Release date: April 25, 1927
Produced by Famous Players-Lasky Corporation
Directed by Frank Lloyd
Cast: Clara Bow (Kitty Flanders), Esther Ralston (Jean Waddington), Gary Cooper (Ted Larrabee), Einar Hanson (Prince Vico de Saxe), Norman Trevor (Duc de Goncourt), Hedda Hopper (Katherine Flanders), Edward Martindel (Thomas Larrabee), Joyce Coad (Little Kitty), Yvonne Pelletier (Little Jean), Don Marion (Little Ted)
Without a doubt, "Children of Divorce" is a heavy drama, and without the presence of three top-notch stars, would likely be overlooked as just another melodrama. However, the stars are the main attraction of this feature, and due to their presence, the film is taken to a higher level.
It begins with a boarding school outside of Paris renowned for taking in children of divorced parents who want to be free of their parental responsibilities until they come to take their children on a "vacation" each summer. The film emphasizes the lack of love these children feel, and it seems the girls, at least, are raised to seek out wealthy husbands if wealth does not already exist.
Kitty arrives at the school as a young girl and is immediately befriended by the older Jean. The friendship deepens between the two girls with the elder Jean taking on the role of comforter and protector of the younger Kitty. Before the story leaves their school days, we also see their first meeting with Ted ( who does NOT) attend the school and ends with Jean and Ted vowing to marry one another one day. Some later scenes with the two girls as adults reflect back in an almost identical fashion to moments together as children in the school - a most dramatic and effective use of flashbacks by director Frank Lloyd.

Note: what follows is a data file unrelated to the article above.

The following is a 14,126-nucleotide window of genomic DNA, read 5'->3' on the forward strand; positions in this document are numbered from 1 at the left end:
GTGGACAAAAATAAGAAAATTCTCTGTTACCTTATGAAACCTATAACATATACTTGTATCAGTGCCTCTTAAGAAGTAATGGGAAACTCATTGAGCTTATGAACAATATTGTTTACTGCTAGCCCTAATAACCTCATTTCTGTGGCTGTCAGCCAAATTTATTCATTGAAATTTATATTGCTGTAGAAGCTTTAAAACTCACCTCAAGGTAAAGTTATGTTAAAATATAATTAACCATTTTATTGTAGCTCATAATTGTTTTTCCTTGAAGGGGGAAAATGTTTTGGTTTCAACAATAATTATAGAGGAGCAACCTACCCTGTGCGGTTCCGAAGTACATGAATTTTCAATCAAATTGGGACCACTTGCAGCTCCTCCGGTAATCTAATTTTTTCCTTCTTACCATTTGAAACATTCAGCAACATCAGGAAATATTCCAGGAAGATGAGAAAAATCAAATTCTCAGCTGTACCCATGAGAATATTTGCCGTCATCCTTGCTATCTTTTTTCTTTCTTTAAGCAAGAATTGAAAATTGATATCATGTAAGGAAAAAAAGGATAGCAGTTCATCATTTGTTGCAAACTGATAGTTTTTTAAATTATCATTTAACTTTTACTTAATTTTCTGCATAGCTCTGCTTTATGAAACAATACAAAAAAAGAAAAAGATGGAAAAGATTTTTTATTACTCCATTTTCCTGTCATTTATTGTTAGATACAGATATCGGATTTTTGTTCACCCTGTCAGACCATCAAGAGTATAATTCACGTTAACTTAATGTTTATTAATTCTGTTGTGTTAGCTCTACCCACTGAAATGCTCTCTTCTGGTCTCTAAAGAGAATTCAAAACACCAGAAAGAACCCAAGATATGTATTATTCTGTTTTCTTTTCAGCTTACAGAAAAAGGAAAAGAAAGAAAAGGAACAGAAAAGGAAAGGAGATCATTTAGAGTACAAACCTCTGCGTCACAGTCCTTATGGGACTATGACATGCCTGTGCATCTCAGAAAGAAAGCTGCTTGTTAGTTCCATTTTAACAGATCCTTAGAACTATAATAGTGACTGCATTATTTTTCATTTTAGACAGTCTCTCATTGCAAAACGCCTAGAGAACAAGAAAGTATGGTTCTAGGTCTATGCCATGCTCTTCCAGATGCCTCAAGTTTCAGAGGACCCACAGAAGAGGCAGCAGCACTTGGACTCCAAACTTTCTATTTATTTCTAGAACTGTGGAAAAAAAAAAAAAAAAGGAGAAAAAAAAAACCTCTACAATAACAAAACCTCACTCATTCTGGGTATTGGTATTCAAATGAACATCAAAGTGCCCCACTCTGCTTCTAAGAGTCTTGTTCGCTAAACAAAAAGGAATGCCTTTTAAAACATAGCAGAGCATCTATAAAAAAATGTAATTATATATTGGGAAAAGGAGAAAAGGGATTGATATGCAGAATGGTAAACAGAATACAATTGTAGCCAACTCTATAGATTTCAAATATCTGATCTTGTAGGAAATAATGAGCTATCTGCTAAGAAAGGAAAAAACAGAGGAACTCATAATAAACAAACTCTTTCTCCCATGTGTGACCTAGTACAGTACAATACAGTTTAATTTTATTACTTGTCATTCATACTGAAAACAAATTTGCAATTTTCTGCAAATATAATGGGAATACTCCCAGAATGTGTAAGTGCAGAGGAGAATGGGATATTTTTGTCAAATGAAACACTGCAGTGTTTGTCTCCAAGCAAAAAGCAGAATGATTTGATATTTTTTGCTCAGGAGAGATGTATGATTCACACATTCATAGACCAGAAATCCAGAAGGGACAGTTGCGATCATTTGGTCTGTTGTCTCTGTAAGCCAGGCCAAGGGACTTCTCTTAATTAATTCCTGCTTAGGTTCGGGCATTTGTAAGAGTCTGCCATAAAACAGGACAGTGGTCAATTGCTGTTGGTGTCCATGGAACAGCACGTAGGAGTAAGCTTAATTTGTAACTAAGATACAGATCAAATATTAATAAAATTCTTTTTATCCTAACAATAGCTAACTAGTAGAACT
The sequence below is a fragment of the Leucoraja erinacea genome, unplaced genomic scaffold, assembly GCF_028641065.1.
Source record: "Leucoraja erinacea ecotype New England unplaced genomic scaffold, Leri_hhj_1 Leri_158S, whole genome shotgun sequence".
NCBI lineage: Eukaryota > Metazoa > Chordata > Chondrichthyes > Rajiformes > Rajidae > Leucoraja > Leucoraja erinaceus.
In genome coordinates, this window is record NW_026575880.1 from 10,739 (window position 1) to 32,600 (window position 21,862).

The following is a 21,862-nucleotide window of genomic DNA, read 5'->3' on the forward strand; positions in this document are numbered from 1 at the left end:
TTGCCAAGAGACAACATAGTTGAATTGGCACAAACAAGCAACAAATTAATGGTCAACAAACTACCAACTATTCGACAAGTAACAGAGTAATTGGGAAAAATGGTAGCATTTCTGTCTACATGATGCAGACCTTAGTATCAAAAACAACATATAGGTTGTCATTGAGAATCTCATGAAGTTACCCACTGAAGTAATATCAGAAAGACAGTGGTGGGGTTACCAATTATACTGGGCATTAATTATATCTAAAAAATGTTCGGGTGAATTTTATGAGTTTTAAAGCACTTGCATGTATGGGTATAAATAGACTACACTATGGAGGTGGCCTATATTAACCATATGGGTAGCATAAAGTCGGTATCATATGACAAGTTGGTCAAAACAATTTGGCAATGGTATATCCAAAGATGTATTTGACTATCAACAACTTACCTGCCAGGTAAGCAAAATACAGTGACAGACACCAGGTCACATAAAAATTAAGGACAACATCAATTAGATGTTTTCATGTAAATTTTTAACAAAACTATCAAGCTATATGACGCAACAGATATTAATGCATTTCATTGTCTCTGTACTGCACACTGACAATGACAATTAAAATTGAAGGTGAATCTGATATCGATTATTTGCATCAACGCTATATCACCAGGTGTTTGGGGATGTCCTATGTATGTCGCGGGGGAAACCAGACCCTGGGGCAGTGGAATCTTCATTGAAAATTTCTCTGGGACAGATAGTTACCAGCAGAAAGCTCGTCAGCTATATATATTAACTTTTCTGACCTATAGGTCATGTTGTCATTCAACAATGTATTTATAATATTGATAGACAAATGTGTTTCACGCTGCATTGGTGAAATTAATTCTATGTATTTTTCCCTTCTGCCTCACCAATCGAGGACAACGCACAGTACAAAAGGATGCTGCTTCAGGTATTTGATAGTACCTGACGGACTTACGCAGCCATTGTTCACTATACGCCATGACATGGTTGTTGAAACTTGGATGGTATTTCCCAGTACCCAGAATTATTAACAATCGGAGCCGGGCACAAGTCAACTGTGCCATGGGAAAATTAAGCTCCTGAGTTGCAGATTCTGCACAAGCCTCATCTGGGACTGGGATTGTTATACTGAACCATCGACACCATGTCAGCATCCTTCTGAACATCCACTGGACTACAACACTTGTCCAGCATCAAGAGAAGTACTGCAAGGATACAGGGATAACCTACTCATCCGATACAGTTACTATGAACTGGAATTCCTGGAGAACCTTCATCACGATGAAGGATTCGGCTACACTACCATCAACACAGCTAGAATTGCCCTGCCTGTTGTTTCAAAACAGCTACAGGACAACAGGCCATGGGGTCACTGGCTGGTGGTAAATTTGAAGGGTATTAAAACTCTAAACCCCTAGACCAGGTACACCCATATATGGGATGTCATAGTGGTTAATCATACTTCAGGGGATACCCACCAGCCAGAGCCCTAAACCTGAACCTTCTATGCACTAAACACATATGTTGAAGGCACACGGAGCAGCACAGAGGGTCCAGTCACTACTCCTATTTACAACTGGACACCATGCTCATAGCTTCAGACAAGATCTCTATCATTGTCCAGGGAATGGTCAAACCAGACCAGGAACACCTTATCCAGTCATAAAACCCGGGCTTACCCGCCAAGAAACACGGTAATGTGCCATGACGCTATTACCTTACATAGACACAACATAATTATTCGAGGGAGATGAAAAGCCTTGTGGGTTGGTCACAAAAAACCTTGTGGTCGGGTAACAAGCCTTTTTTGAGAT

Years later we see Ted and Kitty in high society, neither
married yet. Kitty and her mother are not wealthy while Ted and
his father are very wealthy. Of course, both parents are still
divorced - the theme that is carried throughout the story.
Jean, who is very wealthy, returns after several years of traveling, and the trio are reunited. Of course, Jean and Ted reignite their romance, but she rebuffs his marriage proposal because he has set aside his dream of building bridges for an irresponsible lifestyle of wealthy leisure. Their marriage can only be when he has proven himself a responsible, working man. Kitty, on the other hand, is in love with Prince Vico, but she refuses to marry him because her mother has "drilled" into her the need to marry wealth - which the Prince's father has also instructed him to do.
The story is very entertaining to this point but turns very soap opera-ish for its second half. For his love of Jean, Ted gets serious about life and uses his engineering degree to join a company that builds bridges. However, Kitty and her friends arrive at his office ready to party and convince him to indulge in one last night of revelry. Unfortunately he wakes up the next morning married to Kitty and with no memory of the previous night's events. As he is agonizing over his situation, a note arrives from Jean apologizing for putting him off and offering to marry him any time he wishes - only adding to the tragedy of his predicament.
These seemingly insurmountable situations do make for a good story that grab our interest, however the best stories resolve these dilemmas with an ingenious plot twist, something that we, as viewers, don't typically figure out ahead of time and find as a pleasant surprise. Unfortunately, that is not the case here. For a writer, a death is always a less creative way to get out of a corner in which you have written your characters.
The New York Times called the story "unconvincing." (1) Variety said, "It's a society drama of the type of which the American picture patron has had more than a smattering." (2) So, for 1927 audiences, there was nothing spectacular here by way of a story line, but it does have its moments - as The New York Times reviewer noted, ". . . This film succeeds in holding the attention thanks to the excellent lighting effects and to the presence of Esther Ralston and Clara Bow." (3)